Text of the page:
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  • 251.
    Lenman, Sören
    et al.
    KTH, School of Computer Science and Communication (CSC), Human - Computer Interaction, MDI.
    Räsänen, Minna
    Thuresson, Björn
    KTH, School of Computer Science and Communication (CSC), Human - Computer Interaction, MDI.
    User oriented Approach to Building a Video Community in a Distributed Workplace2002In: Proceedings of the Participatory Design Conference, PDC2002, 2002, p. 323-327Conference paper (Refereed)
    Abstract [en]

     In this paper we present experiences from a two-month prestudy on the possible creation of a communication environment (Media Space) between the three different locales of a distributed Call Centre. A spectrum of user-oriented methods was used in the study, and the staff at the Call Centre took part through interviews, discussions, and a workshop. The approach yielded useful information, and the feedback from the user group was very positive. Some pitfalls and risks were identified, such as technology focus, and to come up with solutions rather than to reflect on needs. A useful foundation was laid for the continuation of the project, which includes continued co-operative design work and the establishment of a communication environments in the workplaces.

  • 252.
    Lie, Christer
    KTH, School of Computer Science and Communication (CSC), Media Technology and Graphic Arts, Media.
    The influence of backpressure on ink drying and dot gain in sheet fed offset printing2004In: ADVANCES IN PRINTING AND MEDIA TECHNOLOGY, VOL XXXIII, Zagreb: ACTA GRAPHICA PUBL , 2004, Vol. 33, p. 245-253Conference paper (Refereed)
    Abstract [en]

    Preliminary test printing indicated that increasing the impression of the paper against the blanket cylinder in sheet-fed offset printing might lead to a faster ink drying. Therefore in order to verify the results a new test run was carried out based on print trials using a Solna 424 sheet-fed press where the impression was adjusted from low to high values. Three paper grades, gloss coated, silk coated and uncoated grades were printed with two blankets with different hardness. Ink drying was measured as rub-off at time intervals so that drying curves Could be plotted. The ink transfer was measured by using XRF, x-ray fluorescent technology. Print density and dot gain was measured in 100%, 80% and 40% dot area. The results from the drying evaluation disagree with the results from the preliminary test printing, no correlation between drying rate and level of impression was found. The results from the dot gain measurements show that the dot gain is not increased with increased level of impression, it remains on a constant value.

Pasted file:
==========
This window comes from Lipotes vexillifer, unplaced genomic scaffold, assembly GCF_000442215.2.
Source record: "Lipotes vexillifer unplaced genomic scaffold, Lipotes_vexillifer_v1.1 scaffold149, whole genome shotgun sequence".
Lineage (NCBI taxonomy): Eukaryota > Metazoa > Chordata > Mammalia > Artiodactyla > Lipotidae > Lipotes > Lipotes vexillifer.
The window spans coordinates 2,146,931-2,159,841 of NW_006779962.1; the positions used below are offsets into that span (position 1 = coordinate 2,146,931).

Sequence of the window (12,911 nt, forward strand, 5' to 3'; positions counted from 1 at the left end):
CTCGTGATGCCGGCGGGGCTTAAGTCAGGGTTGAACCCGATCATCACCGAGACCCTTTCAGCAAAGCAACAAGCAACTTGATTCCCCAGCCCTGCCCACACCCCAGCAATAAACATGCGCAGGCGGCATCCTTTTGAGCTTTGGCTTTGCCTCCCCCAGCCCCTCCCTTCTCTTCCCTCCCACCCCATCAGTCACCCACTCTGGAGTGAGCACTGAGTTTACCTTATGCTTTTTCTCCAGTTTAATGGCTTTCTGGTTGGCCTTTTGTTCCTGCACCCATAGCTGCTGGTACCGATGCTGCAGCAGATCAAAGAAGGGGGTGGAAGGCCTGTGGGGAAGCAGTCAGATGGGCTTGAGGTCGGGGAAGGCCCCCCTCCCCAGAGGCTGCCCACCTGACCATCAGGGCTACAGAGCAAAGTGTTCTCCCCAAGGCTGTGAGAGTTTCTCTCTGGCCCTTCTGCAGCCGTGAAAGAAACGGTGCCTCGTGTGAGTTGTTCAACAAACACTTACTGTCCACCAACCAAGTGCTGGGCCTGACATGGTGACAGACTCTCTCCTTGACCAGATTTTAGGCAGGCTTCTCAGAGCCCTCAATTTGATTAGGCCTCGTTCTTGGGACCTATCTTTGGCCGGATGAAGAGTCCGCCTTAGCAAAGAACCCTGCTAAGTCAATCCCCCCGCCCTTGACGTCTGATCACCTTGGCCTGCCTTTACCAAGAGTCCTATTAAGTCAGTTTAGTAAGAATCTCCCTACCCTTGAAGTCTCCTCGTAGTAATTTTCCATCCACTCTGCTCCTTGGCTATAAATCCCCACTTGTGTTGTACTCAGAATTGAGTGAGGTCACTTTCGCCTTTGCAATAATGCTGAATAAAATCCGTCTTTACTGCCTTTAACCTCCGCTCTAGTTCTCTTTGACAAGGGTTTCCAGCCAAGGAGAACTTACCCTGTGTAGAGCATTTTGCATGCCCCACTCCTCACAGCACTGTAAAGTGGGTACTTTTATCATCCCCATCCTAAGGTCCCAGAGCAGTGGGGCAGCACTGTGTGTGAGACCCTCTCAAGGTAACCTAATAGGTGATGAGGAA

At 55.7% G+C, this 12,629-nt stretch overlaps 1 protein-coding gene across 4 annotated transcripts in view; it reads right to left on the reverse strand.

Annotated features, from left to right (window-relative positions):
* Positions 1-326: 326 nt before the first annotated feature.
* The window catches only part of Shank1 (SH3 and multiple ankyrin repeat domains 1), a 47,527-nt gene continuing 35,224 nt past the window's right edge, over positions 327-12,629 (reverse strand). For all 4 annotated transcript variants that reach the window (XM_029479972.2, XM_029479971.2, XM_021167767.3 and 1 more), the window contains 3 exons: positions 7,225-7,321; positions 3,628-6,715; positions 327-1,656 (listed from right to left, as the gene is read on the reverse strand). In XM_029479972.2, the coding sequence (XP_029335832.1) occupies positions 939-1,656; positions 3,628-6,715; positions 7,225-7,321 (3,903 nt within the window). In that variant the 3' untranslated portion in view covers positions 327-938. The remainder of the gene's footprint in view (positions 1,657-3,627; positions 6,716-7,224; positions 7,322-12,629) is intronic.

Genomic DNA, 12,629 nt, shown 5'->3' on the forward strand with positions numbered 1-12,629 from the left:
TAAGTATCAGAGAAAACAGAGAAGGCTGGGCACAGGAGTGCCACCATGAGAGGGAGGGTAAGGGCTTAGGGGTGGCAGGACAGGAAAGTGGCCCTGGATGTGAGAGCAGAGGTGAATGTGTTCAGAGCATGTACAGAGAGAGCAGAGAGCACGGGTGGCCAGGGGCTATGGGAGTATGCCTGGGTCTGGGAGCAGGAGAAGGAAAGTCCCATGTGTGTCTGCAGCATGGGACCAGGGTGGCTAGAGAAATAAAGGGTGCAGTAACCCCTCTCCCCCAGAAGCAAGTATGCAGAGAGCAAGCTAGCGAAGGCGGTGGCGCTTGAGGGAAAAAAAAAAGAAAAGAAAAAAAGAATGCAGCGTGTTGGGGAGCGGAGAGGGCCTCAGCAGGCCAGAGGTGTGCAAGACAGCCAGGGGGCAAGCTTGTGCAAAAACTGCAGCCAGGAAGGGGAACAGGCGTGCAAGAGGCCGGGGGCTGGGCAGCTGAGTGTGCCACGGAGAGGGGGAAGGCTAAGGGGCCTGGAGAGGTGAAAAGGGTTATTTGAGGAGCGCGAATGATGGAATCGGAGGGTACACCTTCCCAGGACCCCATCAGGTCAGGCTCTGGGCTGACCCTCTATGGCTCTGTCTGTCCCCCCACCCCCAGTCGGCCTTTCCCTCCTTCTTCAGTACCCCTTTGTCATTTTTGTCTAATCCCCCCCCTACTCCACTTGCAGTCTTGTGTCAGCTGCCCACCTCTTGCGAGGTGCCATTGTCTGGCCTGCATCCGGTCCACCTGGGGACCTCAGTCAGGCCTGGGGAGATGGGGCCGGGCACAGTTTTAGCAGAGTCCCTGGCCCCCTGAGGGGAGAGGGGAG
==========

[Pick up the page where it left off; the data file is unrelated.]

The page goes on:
• 253.
    Lie, Christer
    et al.
    KTH, School of Computer Science and Communication (CSC), Media Technology and Graphic Arts, Media.
    Kolseth, Petter
    KTH, School of Chemical Science and Engineering (CHE), Fibre and Polymer Technology.
    Aspects of water-induced mottle when printing on coated paper in sheet-fed lithographic offset2007In: ADVANCES IN PRINTING AND MEDIA TECHNOLOGY, VOL XXXIV   / [ed] Enlund N, Lovrecek M, Zagreb: ACTA GRAPHICA PUBL , 2007, Vol. 34, p. 59-67Conference paper (Refereed)
    Abstract [en]

    Uneven print density, print mottle or mottle, call cause severe print quality problems and is a frequent problem for printers. Print mottle can occur ill sheet-fed offset due to several reasons related to both the paper and its coating and the printing press. The aim of the project was therefore to improve our knowledge of the influence on mottle related to the fountain solution which dampens the paper surface, water induced mottle. Pilot coated papers were produced and printed in a full-scale 4-colour sheet-fed offset printing press. During printing a specially designed test form was used. This must be used together with a blanket which has cut-out areas corresponding to the areas oil the test form. In this way it is possible to create a number of different printing situations oil the same printed paper sheet. The results from the print trials show that fountain solution from the previous printing unit can cause a decreased print density and dot gain. Water induced print mottle is Caused by the fountain solution from the previous printing unit. Back-trap from the following print units Will have a smoothing effect and will decrease the mottle. The results are based oil a hypothesis test at the 5% level. Water induced mottle can be related to both the printing process and the paper. The structure of the paper coating, Uneven porosity distribution, has a high influence oil water induced mottle while the effect of the Surface chemistry is low. The paper with high SB latex content showed the most uneven porosity distribution.

  • 254.
    Lieder, Michael
    et al.
    KTH, School of Industrial Engineering and Management (ITM), Production Engineering, Production Systems.
    Rashid, Amir
    KTH, School of Industrial Engineering and Management (ITM), Production Engineering, Production Systems.
    Towards circular economy implementation: a comprehensive review in context of manufacturing industry2016In: Journal of Cleaner Production, ISSN 0959-6526, E-ISSN 1879-1786, Vol. 115, p. 36-51Article, review/survey (Refereed)